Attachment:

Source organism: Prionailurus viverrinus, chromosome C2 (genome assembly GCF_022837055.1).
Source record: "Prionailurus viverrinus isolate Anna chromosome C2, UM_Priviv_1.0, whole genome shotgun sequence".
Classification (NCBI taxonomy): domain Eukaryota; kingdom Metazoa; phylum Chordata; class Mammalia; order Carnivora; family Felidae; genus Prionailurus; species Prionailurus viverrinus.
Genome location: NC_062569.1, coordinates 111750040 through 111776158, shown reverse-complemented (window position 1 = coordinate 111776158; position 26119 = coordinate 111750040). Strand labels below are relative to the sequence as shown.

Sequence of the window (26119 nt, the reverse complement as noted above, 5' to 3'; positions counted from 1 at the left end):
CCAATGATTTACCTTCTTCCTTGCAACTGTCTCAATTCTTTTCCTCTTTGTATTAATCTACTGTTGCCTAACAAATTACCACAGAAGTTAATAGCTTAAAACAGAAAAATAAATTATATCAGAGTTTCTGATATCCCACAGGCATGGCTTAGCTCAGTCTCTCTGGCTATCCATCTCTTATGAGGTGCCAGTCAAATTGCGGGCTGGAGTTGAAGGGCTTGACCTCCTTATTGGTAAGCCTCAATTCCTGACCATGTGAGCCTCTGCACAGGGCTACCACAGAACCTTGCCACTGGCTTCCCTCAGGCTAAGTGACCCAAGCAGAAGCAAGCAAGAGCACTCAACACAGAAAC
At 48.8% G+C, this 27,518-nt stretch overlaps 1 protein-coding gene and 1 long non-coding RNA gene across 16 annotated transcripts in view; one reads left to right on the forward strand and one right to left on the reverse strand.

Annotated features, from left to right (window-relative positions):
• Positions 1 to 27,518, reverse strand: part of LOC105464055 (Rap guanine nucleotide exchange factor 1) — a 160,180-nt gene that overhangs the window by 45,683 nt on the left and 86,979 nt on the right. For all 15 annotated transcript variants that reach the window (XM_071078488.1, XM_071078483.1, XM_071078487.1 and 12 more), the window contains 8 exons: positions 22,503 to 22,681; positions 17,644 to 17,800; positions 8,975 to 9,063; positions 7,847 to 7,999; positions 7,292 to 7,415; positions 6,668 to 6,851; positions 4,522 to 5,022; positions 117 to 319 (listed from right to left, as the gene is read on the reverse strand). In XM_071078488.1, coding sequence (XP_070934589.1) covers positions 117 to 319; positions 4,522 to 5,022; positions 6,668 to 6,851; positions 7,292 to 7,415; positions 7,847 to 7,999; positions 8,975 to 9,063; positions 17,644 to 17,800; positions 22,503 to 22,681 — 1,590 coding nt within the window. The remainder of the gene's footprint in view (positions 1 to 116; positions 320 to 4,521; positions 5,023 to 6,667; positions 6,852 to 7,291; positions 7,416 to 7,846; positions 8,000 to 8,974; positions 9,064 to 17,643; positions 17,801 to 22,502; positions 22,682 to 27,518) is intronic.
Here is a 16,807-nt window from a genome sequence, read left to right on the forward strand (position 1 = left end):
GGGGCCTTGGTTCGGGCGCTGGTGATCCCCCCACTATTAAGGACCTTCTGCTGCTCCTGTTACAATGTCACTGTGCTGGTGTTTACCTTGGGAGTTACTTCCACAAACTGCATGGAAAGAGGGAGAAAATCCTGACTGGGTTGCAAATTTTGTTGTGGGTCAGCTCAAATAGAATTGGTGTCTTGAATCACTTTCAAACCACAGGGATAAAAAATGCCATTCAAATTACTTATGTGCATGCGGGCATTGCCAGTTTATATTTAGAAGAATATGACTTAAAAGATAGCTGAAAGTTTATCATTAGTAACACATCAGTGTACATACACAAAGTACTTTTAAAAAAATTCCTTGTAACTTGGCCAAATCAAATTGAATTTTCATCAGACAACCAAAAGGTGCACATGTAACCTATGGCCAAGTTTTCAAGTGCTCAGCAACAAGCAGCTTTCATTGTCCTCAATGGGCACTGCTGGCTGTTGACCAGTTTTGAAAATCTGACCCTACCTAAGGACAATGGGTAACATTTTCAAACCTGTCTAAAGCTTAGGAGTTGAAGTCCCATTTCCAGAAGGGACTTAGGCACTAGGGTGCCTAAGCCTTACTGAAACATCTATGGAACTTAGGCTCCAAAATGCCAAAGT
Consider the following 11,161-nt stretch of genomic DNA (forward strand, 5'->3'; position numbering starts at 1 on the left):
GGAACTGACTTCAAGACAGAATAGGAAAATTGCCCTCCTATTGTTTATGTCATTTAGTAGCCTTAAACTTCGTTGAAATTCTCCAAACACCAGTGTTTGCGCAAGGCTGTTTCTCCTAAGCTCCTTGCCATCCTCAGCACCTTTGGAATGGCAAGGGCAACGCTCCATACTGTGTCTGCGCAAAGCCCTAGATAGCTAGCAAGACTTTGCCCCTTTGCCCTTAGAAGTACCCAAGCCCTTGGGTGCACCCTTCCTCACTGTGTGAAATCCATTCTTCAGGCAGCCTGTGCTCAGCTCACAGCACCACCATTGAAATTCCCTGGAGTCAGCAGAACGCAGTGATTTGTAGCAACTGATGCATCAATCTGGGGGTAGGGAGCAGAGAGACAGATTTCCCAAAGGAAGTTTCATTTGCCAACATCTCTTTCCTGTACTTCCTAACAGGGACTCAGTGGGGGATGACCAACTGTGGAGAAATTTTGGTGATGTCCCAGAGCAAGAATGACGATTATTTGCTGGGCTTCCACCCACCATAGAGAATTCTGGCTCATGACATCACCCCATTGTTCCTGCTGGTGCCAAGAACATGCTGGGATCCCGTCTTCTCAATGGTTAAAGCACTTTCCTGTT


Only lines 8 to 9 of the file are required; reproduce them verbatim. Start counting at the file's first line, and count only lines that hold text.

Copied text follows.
Annotated features, from left to right (window-relative positions):
• Positions 1 to 27,518, reverse strand: part of LOC105464055 (Rap guanine nucleotide exchange factor 1) — a 160,180-nt gene that overhangs the window by 45,683 nt on the left and 86,979 nt on the right. For all 15 annotated transcript variants that reach the window (XM_071078488.1, XM_071078483.1, XM_071078487.1 and 12 more), the window contains 8 exons: positions 22,503 to 22,681; positions 17,644 to 17,800; positions 8,975 to 9,063; positions 7,847 to 7,999; positions 7,292 to 7,415; positions 6,668 to 6,851; positions 4,522 to 5,022; positions 117 to 319 (listed from right to left, as the gene is read on the reverse strand). In XM_071078488.1, coding sequence (XP_070934589.1) covers positions 117 to 319; positions 4,522 to 5,022; positions 6,668 to 6,851; positions 7,292 to 7,415; positions 7,847 to 7,999; positions 8,975 to 9,063; positions 17,644 to 17,800; positions 22,503 to 22,681 — 1,590 coding nt within the window. The remainder of the gene's footprint in view (positions 1 to 116; positions 320 to 4,521; positions 5,023 to 6,667; positions 6,852 to 7,291; positions 7,416 to 7,846; positions 8,000 to 8,974; positions 9,064 to 17,643; positions 17,801 to 22,502; positions 22,682 to 27,518) is intronic.